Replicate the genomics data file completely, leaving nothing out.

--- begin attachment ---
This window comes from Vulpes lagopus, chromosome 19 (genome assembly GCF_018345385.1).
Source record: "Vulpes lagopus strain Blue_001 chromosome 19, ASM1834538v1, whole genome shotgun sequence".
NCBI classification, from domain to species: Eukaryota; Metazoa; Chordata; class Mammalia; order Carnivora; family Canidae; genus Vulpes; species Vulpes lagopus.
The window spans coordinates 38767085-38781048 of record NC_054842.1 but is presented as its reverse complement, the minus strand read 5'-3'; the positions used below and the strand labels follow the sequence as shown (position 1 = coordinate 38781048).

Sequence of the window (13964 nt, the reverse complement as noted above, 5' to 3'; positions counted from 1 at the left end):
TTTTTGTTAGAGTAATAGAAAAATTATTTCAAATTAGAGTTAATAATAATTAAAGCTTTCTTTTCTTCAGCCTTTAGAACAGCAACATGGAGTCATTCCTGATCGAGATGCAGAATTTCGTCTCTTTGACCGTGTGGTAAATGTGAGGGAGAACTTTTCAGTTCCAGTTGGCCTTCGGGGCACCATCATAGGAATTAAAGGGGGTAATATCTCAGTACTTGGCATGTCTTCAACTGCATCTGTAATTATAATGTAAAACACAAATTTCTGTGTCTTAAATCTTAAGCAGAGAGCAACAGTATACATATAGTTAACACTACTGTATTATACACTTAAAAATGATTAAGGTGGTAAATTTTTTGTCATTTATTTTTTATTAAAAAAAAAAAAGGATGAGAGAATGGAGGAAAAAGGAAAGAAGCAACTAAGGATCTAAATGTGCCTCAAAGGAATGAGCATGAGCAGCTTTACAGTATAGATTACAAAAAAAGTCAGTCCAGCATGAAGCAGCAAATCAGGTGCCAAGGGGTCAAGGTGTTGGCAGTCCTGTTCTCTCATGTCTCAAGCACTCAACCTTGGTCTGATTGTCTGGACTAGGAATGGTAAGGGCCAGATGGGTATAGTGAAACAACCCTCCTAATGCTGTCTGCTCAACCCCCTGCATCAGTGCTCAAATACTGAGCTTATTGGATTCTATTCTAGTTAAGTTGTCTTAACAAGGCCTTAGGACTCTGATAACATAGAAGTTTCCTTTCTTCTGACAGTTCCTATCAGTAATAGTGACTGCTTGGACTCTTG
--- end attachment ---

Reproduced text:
This window comes from Vulpes lagopus, chromosome 19 (genome assembly GCF_018345385.1).
Source record: "Vulpes lagopus strain Blue_001 chromosome 19, ASM1834538v1, whole genome shotgun sequence".
NCBI classification, from domain to species: Eukaryota; Metazoa; Chordata; class Mammalia; order Carnivora; family Canidae; genus Vulpes; species Vulpes lagopus.
The window spans coordinates 38767085-38781048 of record NC_054842.1 but is presented as its reverse complement, the minus strand read 5'-3'; the positions used below and the strand labels follow the sequence as shown (position 1 = coordinate 38781048).

Sequence of the window (13964 nt, the reverse complement as noted above, 5' to 3'; positions counted from 1 at the left end):
TTTTTGTTAGAGTAATAGAAAAATTATTTCAAATTAGAGTTAATAATAATTAAAGCTTTCTTTTCTTCAGCCTTTAGAACAGCAACATGGAGTCATTCCTGATCGAGATGCAGAATTTCGTCTCTTTGACCGTGTGGTAAATGTGAGGGAGAACTTTTCAGTTCCAGTTGGCCTTCGGGGCACCATCATAGGAATTAAAGGGGGTAATATCTCAGTACTTGGCATGTCTTCAACTGCATCTGTAATTATAATGTAAAACACAAATTTCTGTGTCTTAAATCTTAAGCAGAGAGCAACAGTATACATATAGTTAACACTACTGTATTATACACTTAAAAATGATTAAGGTGGTAAATTTTTTGTCATTTATTTTTTATTAAAAAAAAAAAAGGATGAGAGAATGGAGGAAAAAGGAAAGAAGCAACTAAGGATCTAAATGTGCCTCAAAGGAATGAGCATGAGCAGCTTTACAGTATAGATTACAAAAAAAGTCAGTCCAGCATGAAGCAGCAAATCAGGTGCCAAGGGGTCAAGGTGTTGGCAGTCCTGTTCTCTCATGTCTCAAGCACTCAACCTTGGTCTGATTGTCTGGACTAGGAATGGTAAGGGCCAGATGGGTATAGTGAAACAACCCTCCTAATGCTGTCTGCTCAACCCCCTGCATCAGTGCTCAAATACTGAGCTTATTGGATTCTATTCTAGTTAAGTTGTCTTAACAAGGCCTTAGGACTCTGATAACATAGAAGTTTCCTTTCTTCTGACAGTTCCTATCAGTAATAGTGACTGCTTGGACTCTTG